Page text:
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Last Updated: Tuesday, 25 January 2005, 13:47 GMT
Pro-hunters claim ban 'invalid'
Hunting in Cheshire
The ban on hunting is due to be implemented in February
The law used to push through a ban on hunting with dogs is "invalid" because "it is not truly an Act of Parliament", the High Court has been told.

The fundamental legal flaw will mean thousands of people losing livelihoods and "a major source of recreation and enjoyment", the court heard on Tuesday.

Sir Sydney Kentridge QC made the claim for the Countryside Alliance at the start of a legal challenge to the ban.

The ban, affecting England and Wales, is due to come into force in February.

Job threat?

But the QC said its validity depended on the validity of the 1949 Parliament Act, which was used by the House of Commons to overrule objections by the House of Lords.

Sir Sydney told Lord Justice Maurice Kay and Mr Justice Collins: "We submit that it is invalid and that, despite its title, it is not an Act of Parliament."

The application for judicial review is in the names of John Jackson, Countryside Alliance chairman, and Mair Hughes, from Gilfach Goch, Mid Glamorgan, wife of the Master of the LLangeinor Hunt, who is also a farrier.
We're not expecting to lose
John Jackson
Countryside Alliance

Mrs Hughes, 46, claims her job as book-keeper to the farriery is in danger from the ban, due to come into effect on 18 February, as well as her social life.

Sir Sydney told the hearing that the importance of the issue was evident from the speed with which the case had come to court and the fact the Attorney General, Lord Goldsmith QC, was appearing in person to defend the legislation.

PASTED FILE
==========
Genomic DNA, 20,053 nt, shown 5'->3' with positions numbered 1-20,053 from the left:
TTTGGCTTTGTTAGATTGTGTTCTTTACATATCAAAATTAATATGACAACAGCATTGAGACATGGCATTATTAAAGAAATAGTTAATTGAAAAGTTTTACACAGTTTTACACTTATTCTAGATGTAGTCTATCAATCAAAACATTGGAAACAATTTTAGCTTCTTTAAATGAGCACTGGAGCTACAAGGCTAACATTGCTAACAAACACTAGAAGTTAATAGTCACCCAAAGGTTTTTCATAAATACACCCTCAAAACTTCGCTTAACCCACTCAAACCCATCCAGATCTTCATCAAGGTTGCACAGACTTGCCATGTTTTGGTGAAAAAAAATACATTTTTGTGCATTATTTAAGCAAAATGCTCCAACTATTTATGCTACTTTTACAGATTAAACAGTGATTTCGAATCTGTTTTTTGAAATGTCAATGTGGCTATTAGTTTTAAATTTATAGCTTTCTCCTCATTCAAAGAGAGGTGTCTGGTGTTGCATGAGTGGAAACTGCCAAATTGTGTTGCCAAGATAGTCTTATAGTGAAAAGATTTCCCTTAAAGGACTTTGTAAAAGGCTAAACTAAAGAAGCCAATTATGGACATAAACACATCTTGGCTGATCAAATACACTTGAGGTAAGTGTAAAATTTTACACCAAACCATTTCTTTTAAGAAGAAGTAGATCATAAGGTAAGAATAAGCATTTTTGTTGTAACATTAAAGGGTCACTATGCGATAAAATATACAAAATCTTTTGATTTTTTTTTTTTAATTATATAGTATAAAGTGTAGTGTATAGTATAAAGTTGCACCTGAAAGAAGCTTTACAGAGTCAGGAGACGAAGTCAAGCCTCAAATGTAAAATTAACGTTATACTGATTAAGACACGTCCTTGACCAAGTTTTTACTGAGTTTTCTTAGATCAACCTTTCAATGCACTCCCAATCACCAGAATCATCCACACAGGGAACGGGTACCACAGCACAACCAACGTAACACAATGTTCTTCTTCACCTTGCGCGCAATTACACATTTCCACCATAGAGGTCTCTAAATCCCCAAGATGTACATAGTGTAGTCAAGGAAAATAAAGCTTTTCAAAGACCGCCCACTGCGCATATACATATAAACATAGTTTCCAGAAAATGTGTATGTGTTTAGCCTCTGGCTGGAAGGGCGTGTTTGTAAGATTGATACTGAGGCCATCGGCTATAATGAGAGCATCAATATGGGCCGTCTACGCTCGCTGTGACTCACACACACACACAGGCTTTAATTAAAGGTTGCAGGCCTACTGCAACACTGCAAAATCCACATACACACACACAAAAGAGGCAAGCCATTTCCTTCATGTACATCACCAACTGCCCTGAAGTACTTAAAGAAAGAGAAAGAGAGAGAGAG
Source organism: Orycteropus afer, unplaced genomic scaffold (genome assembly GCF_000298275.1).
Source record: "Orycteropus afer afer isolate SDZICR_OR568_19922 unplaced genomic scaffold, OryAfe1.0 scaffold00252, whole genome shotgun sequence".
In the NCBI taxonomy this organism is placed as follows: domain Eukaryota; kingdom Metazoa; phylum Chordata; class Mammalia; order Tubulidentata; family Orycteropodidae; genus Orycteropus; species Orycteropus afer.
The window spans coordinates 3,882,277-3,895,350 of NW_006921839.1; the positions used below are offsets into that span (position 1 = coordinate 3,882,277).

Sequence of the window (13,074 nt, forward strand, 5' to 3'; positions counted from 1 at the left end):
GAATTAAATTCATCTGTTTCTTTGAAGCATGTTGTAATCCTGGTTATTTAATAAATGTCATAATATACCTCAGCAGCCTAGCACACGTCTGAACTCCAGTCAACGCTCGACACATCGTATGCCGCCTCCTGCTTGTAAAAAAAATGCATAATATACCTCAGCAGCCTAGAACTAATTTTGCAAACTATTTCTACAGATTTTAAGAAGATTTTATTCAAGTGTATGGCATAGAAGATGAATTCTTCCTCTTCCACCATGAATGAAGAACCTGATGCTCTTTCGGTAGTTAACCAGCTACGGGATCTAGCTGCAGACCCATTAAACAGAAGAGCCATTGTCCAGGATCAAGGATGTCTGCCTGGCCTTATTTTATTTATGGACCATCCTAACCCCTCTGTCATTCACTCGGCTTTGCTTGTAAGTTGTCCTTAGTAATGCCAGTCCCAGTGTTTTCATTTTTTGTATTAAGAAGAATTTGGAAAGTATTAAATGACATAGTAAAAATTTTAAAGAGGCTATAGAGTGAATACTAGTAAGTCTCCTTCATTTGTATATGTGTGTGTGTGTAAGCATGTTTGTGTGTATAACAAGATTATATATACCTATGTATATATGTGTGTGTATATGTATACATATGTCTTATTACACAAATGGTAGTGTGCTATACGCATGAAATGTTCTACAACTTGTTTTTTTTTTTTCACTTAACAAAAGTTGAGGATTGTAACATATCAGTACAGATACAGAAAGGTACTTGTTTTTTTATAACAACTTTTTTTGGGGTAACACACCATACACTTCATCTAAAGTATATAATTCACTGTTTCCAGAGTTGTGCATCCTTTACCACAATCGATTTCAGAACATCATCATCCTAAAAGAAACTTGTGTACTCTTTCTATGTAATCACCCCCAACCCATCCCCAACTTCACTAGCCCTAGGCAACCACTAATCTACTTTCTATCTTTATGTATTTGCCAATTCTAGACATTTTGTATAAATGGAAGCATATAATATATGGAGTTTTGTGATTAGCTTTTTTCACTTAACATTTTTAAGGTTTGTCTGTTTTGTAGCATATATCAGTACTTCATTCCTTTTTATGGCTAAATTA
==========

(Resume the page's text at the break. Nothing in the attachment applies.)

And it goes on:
He said if the Hunting Act, which introduces the ban, becomes law, "it will affect the livelihood of numbers of persons present, including two of the applicants".

"It will prevent many thousands more from contiuing lawfully what has been for many a major source of recreation and enjoyment," he said.

Winning prediction?

Outside the court, Mr Jackson said the Commons had no right to pass laws banning hunting and described the 1949 Parliament Act as "unlawful".

However, the government has said it is "confident" that the courts will decide to uphold the ban.

If this week's initial challenge fails, the Countryside Alliance has said it will seek an injunction to allow further appeals to take place.

But Mr Jackson said: "We're not expecting to lose."

In a press conference, he said: "This is probably the most important constitutional case the High Court has ever had to consider and it's something which should concern all of us."

Connivance claims

Anti-hunt protesters, the League Against Cruel Sports are also in court to make legal representations against any injunction.

Rural Affairs Minister Alun Michael has previously told MPs he did not believe the challenge to the ban would succeed.

We want this act of Parliament now to come into force without the government conniving with the Countryside Alliance to prevent it
Sir Gerald Kaufman
Labour MP

The government, however, has said it will not oppose an injunction while the court process continues - a move which led to accusations it was trying to avoid protests so close to a likely May election.

Conservative frontbencher James Gray condemned as a "grubby political ploy" Downing Street's decision to tell reporters it would not oppose an injunction.

The League Against Cruel Sports chairman John Cooper said they were going to court "seeking to uphold parliamentary democracy by opposing any delay to the commencement of the ban lasting beyond February 18, the date agreed by Parliament".

How campaigners plan to challenge the Act

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